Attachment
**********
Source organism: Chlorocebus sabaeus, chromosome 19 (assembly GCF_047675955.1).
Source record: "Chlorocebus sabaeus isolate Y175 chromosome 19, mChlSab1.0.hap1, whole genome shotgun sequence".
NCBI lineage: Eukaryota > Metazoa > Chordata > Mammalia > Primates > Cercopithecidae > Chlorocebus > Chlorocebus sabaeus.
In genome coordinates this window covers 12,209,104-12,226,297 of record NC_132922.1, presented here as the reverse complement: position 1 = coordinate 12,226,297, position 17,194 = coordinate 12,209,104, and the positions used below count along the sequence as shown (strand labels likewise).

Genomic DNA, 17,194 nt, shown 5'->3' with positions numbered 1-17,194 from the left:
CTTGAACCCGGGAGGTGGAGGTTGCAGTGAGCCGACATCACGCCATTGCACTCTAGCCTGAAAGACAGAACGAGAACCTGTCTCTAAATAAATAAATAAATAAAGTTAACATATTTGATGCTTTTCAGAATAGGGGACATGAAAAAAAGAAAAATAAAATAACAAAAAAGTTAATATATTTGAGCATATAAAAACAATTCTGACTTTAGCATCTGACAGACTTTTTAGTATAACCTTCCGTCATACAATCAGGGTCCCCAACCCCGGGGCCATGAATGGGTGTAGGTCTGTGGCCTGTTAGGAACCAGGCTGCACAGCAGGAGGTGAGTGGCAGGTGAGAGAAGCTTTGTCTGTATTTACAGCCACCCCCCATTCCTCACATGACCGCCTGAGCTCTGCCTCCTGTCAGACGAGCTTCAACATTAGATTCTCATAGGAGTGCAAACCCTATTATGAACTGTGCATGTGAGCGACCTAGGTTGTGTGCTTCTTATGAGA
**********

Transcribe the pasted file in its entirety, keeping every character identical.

Source organism: Chlorocebus sabaeus, chromosome 19 (assembly GCF_047675955.1).
Source record: "Chlorocebus sabaeus isolate Y175 chromosome 19, mChlSab1.0.hap1, whole genome shotgun sequence".
NCBI lineage: Eukaryota > Metazoa > Chordata > Mammalia > Primates > Cercopithecidae > Chlorocebus > Chlorocebus sabaeus.
In genome coordinates this window covers 12,209,104-12,226,297 of record NC_132922.1, presented here as the reverse complement: position 1 = coordinate 12,226,297, position 17,194 = coordinate 12,209,104, and the positions used below count along the sequence as shown (strand labels likewise).

Genomic DNA, 17,194 nt, shown 5'->3' with positions numbered 1-17,194 from the left:
CTTGAACCCGGGAGGTGGAGGTTGCAGTGAGCCGACATCACGCCATTGCACTCTAGCCTGAAAGACAGAACGAGAACCTGTCTCTAAATAAATAAATAAATAAAGTTAACATATTTGATGCTTTTCAGAATAGGGGACATGAAAAAAAGAAAAATAAAATAACAAAAAAGTTAATATATTTGAGCATATAAAAACAATTCTGACTTTAGCATCTGACAGACTTTTTAGTATAACCTTCCGTCATACAATCAGGGTCCCCAACCCCGGGGCCATGAATGGGTGTAGGTCTGTGGCCTGTTAGGAACCAGGCTGCACAGCAGGAGGTGAGTGGCAGGTGAGAGAAGCTTTGTCTGTATTTACAGCCACCCCCCATTCCTCACATGACCGCCTGAGCTCTGCCTCCTGTCAGACGAGCTTCAACATTAGATTCTCATAGGAGTGCAAACCCTATTATGAACTGTGCATGTGAGCGACCTAGGTTGTGTGCTTCTTATGAGA